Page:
Going green in Singapore
As Singapore gears up to celebrate 50 years of independence, we take a look at one of the unexpected highlights of this dynamic city-state: its green spaces.
Singapore’s parks and gardens are one of its great delights, surprising visitors who expect to see only a modern urban metropolis. One of the biggest and best is the Singapore Botanic Gardens (www.sbg.org.sg) whose 183 acres are open to the public every day of the year. The lush and colorful gardens, alive with tropical plants and trees, are free, apart from the National Orchid Garden, which is located within the Botanic Gardens.
The Orchid Garden has over 60,000 orchids on display, artfully-arranged so that the predominant colors change with the seasons. There are over 1,000 different species of orchid on show, and a further 2,000 orchid hybrids. The orchid breeding program started here back in 1928, and some of the hybrids can be seen in the Celebrity Orchid Garden. They honor people like the actor Jackie Chan and the primatologist Jane Goodall, who have contributed to the work of the garden. In the VIP Orchid Garden hybrids have been named after notable visitors to Singapore, so here you’ll find orchids like Dendrobium Margaret Thatcher and Dendrobium Joe and Jill Biden!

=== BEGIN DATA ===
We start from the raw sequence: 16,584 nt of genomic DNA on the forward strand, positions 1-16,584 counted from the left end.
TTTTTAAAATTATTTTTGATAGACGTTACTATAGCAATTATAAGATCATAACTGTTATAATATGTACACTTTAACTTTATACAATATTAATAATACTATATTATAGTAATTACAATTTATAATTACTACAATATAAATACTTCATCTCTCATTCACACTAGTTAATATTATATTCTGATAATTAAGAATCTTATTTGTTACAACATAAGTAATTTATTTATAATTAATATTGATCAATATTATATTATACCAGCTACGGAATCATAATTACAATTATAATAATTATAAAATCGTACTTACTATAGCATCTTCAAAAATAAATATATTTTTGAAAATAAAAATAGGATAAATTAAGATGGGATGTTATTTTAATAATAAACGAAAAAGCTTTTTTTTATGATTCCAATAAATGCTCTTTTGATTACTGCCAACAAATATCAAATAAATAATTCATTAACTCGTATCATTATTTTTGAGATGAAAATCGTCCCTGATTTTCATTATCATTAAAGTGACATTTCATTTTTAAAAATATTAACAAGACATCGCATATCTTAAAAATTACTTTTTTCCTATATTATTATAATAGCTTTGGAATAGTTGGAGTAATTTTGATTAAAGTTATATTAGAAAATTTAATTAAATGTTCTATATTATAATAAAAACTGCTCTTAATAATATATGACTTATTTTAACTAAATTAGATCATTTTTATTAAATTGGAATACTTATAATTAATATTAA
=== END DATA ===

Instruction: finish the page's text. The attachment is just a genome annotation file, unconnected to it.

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In addition to the Orchid Garden there’s a Ginger Garden, with several hundred species of ginger plants, a delightful Bonsai Garden, numerous outdoor sculptures including creatures in the undergrowth, and the Jacob Ballas Children’s Garden with tree houses, a maze, slides, bridges, and lots of fun things to do.
To the people of Singapore the Botanic Gardens, which were established in 1859, are as important as Central Park to New Yorkers or Hyde Park to Londoners. Don’t miss them.
Other green spaces
The Botanic Gardens are only one of Singapore’s many green areas. Use the city’s widespread Park Connector Network (www.nparks.gov.sg/gardens-parks-and-nature/park-connector-network) to visit some of the others.
Gardens by the Bay: One of the newer and more spectacular green initiatives in Singapore, the development of this 250-acre space is ongoing. It includes lakes, an aerial walkway, a children’s garden, and the remarkable Supertree Grove where artificial trees up to six stories high act as vertical gardens during the day and provide light shows at night.
Changi Beach Park: This is just one of Singapore’s several attractive coastal parks, with white-sand beaches, coconut trees, hiking and biking trails, BBQ pits, and a bistro.
Labrador Nature Reserve: Singapore also has several nature reserves including this one whose sea-cliffs are home to dozens of bird species including parrots and woodpeckers as well as sea birds.
For more travel tips on Singapore, go to www.insightguides.com.